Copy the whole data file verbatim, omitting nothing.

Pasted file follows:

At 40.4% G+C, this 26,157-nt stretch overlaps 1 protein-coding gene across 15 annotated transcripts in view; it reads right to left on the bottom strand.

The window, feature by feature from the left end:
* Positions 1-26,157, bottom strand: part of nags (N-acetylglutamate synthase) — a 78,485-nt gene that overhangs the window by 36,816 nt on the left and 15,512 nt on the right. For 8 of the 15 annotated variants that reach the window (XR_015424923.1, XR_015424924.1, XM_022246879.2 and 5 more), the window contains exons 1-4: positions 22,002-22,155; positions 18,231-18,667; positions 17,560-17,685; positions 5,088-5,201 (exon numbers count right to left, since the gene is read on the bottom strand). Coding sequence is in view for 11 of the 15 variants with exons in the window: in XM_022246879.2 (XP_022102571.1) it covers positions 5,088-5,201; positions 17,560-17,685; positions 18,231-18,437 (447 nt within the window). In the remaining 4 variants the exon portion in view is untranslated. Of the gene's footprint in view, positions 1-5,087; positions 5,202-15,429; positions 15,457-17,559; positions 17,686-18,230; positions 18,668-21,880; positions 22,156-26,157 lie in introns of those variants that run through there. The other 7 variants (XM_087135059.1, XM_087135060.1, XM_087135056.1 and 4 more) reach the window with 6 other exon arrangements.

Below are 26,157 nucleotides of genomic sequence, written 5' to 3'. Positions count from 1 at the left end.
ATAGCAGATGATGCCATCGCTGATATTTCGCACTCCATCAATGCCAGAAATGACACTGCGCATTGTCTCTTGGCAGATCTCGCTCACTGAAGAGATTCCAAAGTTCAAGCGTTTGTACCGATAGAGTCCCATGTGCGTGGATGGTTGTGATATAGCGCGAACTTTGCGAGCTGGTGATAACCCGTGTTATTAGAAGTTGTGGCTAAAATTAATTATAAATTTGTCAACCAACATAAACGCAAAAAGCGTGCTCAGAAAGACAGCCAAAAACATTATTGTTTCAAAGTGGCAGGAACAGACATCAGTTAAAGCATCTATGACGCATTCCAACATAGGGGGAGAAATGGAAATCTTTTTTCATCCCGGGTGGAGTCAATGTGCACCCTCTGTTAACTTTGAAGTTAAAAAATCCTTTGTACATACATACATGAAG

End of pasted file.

At 40.4% G+C, this 26,157-nt stretch overlaps 1 protein-coding gene across 15 annotated transcripts in view; it reads right to left on the bottom strand.

The window, feature by feature from the left end:
* Positions 1-26,157, bottom strand: part of nags (N-acetylglutamate synthase) — a 78,485-nt gene that overhangs the window by 36,816 nt on the left and 15,512 nt on the right. For 8 of the 15 annotated variants that reach the window (XR_015424923.1, XR_015424924.1, XM_022246879.2 and 5 more), the window contains exons 1-4: positions 22,002-22,155; positions 18,231-18,667; positions 17,560-17,685; positions 5,088-5,201 (exon numbers count right to left, since the gene is read on the bottom strand). Coding sequence is in view for 11 of the 15 variants with exons in the window: in XM_022246879.2 (XP_022102571.1) it covers positions 5,088-5,201; positions 17,560-17,685; positions 18,231-18,437 (447 nt within the window). In the remaining 4 variants the exon portion in view is untranslated. Of the gene's footprint in view, positions 1-5,087; positions 5,202-15,429; positions 15,457-17,559; positions 17,686-18,230; positions 18,668-21,880; positions 22,156-26,157 lie in introns of those variants that run through there. The other 7 variants (XM_087135059.1, XM_087135060.1, XM_087135056.1 and 4 more) reach the window with 6 other exon arrangements.

Below are 26,157 nucleotides of genomic sequence, written 5' to 3'. Positions count from 1 at the left end.
ATAGCAGATGATGCCATCGCTGATATTTCGCACTCCATCAATGCCAGAAATGACACTGCGCATTGTCTCTTGGCAGATCTCGCTCACTGAAGAGATTCCAAAGTTCAAGCGTTTGTACCGATAGAGTCCCATGTGCGTGGATGGTTGTGATATAGCGCGAACTTTGCGAGCTGGTGATAACCCGTGTTATTAGAAGTTGTGGCTAAAATTAATTATAAATTTGTCAACCAACATAAACGCAAAAAGCGTGCTCAGAAAGACAGCCAAAAACATTATTGTTTCAAAGTGGCAGGAACAGACATCAGTTAAAGCATCTATGACGCATTCCAACATAGGGGGAGAAATGGAAATCTTTTTTCATCCCGGGTGGAGTCAATGTGCACCCTCTGTTAACTTTGAAGTTAAAAAATCCTTTGTACATACATACATGAAG